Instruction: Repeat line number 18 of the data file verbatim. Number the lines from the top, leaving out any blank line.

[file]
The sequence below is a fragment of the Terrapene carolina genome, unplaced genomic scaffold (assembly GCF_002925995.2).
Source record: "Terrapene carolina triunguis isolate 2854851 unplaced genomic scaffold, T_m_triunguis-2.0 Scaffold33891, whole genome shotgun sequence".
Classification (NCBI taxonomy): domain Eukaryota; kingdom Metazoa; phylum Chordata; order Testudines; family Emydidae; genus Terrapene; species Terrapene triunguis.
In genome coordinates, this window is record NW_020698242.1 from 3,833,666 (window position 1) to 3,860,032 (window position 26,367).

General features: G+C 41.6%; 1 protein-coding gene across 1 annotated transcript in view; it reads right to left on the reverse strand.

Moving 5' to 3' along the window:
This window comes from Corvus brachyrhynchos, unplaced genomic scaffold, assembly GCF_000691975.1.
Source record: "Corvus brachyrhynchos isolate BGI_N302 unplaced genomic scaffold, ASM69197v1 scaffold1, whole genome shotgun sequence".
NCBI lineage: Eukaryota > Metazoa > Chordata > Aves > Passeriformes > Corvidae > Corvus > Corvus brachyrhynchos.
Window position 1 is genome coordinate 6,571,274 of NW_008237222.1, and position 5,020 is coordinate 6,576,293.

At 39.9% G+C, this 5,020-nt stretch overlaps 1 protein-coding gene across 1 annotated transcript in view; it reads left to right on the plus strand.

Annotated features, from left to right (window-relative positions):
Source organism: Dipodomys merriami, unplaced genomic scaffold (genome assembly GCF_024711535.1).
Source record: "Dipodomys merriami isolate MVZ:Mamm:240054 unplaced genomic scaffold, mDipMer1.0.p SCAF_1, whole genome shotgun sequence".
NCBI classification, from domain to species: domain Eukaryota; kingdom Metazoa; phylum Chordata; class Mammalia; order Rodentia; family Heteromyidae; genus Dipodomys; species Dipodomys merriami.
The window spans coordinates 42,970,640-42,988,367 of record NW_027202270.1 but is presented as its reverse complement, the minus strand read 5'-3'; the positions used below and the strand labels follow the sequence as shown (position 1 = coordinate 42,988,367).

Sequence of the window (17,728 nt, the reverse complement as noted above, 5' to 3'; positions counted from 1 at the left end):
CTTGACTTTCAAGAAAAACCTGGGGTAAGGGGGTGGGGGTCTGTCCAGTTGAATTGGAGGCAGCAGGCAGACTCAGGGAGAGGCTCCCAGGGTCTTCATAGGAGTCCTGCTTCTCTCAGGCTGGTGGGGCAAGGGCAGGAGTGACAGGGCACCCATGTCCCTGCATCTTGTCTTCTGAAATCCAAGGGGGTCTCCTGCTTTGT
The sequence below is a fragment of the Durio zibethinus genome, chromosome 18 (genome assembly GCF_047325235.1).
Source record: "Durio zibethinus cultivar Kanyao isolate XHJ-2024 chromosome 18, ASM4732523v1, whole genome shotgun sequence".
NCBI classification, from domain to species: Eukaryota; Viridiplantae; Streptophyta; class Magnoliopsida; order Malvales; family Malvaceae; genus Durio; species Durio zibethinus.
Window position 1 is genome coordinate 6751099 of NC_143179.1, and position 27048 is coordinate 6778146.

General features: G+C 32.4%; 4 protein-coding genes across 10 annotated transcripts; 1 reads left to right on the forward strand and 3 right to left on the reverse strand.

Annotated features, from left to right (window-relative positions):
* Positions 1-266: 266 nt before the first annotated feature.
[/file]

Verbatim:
CTTGACTTTCAAGAAAAACCTGGGGTAAGGGGGTGGGGGTCTGTCCAGTTGAATTGGAGGCAGCAGGCAGACTCAGGGAGAGGCTCCCAGGGTCTTCATAGGAGTCCTGCTTCTCTCAGGCTGGTGGGGCAAGGGCAGGAGTGACAGGGCACCCATGTCCCTGCATCTTGTCTTCTGAAATCCAAGGGGGTCTCCTGCTTTGT